do you have links to the guys that you traded to get him?

  7. #27
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    Aug 2004
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    3,213

    Re: What pitching category can you best get by with being poor?

    You could get into some historic CSFBL numbers, if you had a high RA outfield (>90RA across the board). His FO/GO ratio is significantly skewed. Thats a pretty cool combo to see.

    Basically, you only need 2 elite (>90) ratings to make you great. Three elite and you're a sure fire hall-of-famer. In the case of 3 elite ratings, I suspect the worst combo, would be the low SY. The best (and most efficient) would be low PO in combo with a high range middle infield.
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  8. #28
    Quote Originally Posted by CyMaddux31 View Post
    do you have links to the guys that you traded to get him?
    https://www.csfbl.com/popup_trades.asp?tradeid=255512

    A pitcher I was very much counting on at 74/98/55/40 with 59 Endurance, a Catcher with 97/61/93/34 hitting cats and a poor arm, both quite young. That plus the #16, for the #5 overall I used to draft Contreras. The #29 and some salary balancing came my way as well.

    If that seems light, well, I'd offered more for the #1, sure Contreras would go there, and was turned down, then was offered that deal by someone else and elected to take a chance with #5. Contreras was very far from maxed, as well; he spent 6 years in my low minors. And the #1 fom that year is a 1B with about 98/67/98/80 attributes. Raked for 2,000 hits, 300 homers, and 10 straight seasons with a +1.000 OPS, including his rookie year, and just turned 30. I'd still have taken my pitcher, though.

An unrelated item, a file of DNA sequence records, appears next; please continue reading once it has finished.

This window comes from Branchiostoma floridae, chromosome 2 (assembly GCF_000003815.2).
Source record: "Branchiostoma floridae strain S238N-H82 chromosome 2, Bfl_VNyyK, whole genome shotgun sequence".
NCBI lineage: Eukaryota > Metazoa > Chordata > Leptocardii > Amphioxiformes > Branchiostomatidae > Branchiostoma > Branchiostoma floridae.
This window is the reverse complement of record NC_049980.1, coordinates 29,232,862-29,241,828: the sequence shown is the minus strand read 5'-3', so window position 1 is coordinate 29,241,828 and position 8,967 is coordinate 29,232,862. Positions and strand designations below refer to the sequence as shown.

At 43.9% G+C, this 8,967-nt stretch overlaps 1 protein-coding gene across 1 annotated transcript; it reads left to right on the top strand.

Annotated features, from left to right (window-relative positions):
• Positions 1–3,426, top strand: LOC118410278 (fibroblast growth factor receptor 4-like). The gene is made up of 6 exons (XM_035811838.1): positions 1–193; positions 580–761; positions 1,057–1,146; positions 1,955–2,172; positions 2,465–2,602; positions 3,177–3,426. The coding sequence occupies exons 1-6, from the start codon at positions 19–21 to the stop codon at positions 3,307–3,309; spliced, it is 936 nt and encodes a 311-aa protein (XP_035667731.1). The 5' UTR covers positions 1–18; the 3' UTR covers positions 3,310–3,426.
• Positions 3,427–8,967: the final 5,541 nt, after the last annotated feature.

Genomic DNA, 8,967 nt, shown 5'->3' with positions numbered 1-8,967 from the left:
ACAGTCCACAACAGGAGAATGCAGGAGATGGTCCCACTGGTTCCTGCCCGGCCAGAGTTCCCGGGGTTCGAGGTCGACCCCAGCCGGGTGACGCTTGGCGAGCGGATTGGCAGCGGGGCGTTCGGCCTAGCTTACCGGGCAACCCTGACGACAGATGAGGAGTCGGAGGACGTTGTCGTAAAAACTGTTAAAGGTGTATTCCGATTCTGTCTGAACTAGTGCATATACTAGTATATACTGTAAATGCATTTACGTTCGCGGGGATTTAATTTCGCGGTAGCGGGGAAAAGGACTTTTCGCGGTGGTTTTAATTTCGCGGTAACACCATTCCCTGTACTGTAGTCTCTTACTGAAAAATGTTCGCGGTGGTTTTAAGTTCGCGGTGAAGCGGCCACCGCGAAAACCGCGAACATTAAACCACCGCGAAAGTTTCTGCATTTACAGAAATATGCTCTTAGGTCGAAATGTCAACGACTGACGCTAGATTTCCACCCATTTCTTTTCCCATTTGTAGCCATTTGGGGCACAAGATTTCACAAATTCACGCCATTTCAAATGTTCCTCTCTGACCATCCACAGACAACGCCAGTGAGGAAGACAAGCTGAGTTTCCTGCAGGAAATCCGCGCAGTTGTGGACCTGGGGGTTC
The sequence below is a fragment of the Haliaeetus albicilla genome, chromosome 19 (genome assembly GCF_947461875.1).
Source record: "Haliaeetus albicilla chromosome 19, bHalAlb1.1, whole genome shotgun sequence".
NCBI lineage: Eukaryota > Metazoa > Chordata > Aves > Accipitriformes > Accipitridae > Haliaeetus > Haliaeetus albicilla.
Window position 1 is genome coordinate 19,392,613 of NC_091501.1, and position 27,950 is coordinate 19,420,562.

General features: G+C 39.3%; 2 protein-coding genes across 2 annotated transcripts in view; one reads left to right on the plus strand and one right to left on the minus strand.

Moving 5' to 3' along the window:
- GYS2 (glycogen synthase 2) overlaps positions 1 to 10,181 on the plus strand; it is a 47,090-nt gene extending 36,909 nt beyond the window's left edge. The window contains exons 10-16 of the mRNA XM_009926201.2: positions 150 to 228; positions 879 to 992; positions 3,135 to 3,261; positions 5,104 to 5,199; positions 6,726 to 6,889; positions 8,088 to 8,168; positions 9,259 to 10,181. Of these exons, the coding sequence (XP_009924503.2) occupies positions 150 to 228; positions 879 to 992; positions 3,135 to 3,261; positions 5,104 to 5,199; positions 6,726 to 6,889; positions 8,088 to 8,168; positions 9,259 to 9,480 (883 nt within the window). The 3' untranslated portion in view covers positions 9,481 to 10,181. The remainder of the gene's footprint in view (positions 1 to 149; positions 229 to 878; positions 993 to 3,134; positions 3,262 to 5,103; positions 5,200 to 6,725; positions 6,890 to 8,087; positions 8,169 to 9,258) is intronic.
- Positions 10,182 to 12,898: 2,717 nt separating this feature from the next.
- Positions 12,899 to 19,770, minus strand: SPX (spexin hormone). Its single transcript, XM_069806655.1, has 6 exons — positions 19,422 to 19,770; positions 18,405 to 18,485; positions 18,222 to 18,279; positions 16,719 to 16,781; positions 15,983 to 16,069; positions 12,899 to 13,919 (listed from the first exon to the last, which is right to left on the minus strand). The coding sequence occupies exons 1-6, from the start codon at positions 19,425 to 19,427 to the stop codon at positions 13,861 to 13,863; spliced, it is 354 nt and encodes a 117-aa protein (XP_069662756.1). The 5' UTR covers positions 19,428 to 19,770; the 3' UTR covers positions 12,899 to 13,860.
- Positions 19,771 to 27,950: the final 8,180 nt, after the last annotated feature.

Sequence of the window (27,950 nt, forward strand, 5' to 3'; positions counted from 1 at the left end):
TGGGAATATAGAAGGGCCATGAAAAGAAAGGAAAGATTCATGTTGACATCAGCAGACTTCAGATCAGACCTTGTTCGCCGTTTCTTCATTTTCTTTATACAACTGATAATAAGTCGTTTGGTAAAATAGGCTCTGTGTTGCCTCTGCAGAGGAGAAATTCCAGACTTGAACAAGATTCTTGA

Last edited by eagriffin; November 22, 2020 at 01:48 AM.

  9. #29
    Quote Originally Posted by SlickLaptop View Post
    You could get into some historic CSFBL numbers, if you had a high RA outfield (>90RA across the board). His FO/GO ratio is significantly skewed. Thats a pretty cool combo to see.

    Basically, you only need 2 elite (>90) ratings to make you great. Three elite and you're a sure fire hall-of-famer. In the case of 3 elite ratings, I suspect the worst combo, would be the low SY. The best (and most efficient) would be low PO in combo with a high range middle infield.
    I've always sold out for high range, so those outfield numbers are there, but regardless he has a low 2s FIPs. About a homer allowed every 9, but that control reduces walks to 1.1 per 9, combined with 12 Ks. And unless the ball leaves the park...

  10. #30
    Quote Originally Posted by eagriffin View Post
    I've always sold out for high range, so those outfield numbers are there, but regardless he has a low 2s FIPs. About a homer allowed every 9, but that control reduces walks to 1.1 per 9, combined with 12 Ks. And unless the ball leaves the park...
    Max distance and height fences in your home park will help as well if you have great RA in the OF. Would be really fun to follow his career if you can do that.